For some reason things of bird-interest seem to flock to me—seriously. One of the first big book projects I worked on was The Sibley Guide to Birds and right around that time I met my now husband who was a self-proclaimed birder. I didn’t even know what a birder was at the time. This particular […]
As a publicist, I spend a lot of time writing: pitch letters, press releases, emails, they take up the large part of my day. Then on rare occasions, when I unchain myself from my desk and get out into the world to have live conversations with people, it can feel like all sense of spoken […]
Sarah Russo describes her first encounter with Oxford’s historical dictionary, the Oxford English Dictionary. Visit OED online or find out more about the difference between the OED and Oxford Dictionaries Online. Let me tell you a story about a young girl who loved words and big, thick books and rainy days in which to explore […]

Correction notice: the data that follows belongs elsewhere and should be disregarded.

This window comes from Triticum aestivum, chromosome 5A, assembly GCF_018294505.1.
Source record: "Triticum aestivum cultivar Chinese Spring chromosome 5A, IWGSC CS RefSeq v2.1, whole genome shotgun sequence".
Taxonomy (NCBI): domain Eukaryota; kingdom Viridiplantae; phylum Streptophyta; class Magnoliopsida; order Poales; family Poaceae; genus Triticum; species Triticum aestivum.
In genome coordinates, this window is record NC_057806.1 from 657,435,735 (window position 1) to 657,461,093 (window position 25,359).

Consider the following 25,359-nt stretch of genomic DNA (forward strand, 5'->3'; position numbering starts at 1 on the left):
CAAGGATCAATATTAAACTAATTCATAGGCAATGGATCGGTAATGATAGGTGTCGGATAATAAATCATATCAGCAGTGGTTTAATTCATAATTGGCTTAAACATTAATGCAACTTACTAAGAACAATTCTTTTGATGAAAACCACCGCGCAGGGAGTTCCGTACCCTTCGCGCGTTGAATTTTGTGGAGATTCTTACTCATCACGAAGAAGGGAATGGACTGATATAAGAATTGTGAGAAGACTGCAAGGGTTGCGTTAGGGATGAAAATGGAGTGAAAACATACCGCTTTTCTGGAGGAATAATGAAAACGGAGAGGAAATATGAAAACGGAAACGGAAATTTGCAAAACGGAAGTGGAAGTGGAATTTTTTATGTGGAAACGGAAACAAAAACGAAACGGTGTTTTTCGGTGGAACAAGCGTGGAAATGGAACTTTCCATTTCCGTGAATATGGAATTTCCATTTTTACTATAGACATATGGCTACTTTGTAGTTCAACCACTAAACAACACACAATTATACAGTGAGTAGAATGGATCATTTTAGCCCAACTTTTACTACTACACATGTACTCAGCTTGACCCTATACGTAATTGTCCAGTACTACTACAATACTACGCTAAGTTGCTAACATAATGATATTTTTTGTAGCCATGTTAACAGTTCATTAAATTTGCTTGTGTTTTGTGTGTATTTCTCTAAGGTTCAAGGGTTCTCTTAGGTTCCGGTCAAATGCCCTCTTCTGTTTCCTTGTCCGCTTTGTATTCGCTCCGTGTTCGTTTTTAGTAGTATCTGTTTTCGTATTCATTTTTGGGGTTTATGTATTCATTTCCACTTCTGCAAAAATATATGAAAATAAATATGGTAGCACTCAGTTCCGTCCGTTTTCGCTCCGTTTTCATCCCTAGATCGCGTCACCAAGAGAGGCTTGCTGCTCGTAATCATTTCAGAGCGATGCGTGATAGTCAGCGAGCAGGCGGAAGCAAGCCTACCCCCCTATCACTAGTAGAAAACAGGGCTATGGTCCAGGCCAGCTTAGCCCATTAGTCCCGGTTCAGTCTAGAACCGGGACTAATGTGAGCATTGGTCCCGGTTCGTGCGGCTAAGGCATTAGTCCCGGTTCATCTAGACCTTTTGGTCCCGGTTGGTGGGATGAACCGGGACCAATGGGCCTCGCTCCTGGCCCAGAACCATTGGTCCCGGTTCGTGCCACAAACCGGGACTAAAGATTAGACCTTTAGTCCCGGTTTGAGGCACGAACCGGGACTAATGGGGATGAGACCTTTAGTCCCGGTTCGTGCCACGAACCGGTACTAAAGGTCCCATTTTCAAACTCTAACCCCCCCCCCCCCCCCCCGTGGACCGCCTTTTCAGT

- Affect versus effect
- Grammar myths #2: please miss, can I start a sentence with a conjunction?
- Grammar myths #1: is it wrong to end a sentence with a preposition?
- Lie or lay? Laying down the law on some puzzling verbs
- Compliment or complement?
- OED birthday word generator: which words originated in your birth year?
- Principle or principal?
- Rein or reign? Hold your horses before applying pen to paper…
- The Oxford Dictionaries Word of the Year 2013 is…
- The Oxford Dictionaries Word of the Year is… vape
- Video: acronyms and initialisms – what’s the difference?
- Feeling bright? 8 historical synonyms for ‘clever’
- Gallery: new quotations in the Oxford Dictionary of Quotations
- America’s war on language
- The peculiar history of cows in the OED
- What do you call a group of…
- 20 words that originated in the 1920s
- How do British and American attitudes to dictionaries differ?
- What the Romans did for us: English words of Latin origin
- Why did Tolkien use archaic language?
A call for creative types: have you entered our Word of the Day short story competition? oxford.ly/1IImxYw
Word of the Day: terpsichorean - relating to dancing... oxford.ly/1xsbjUC
What’s in a name? Bob’s your uncle and other curious expressions: oxford.ly/1DQbcpp
Want a quick overview of the history of English? Our 2 minute animation shows where English words were borrowed from: oxford.ly/1sDPXSZ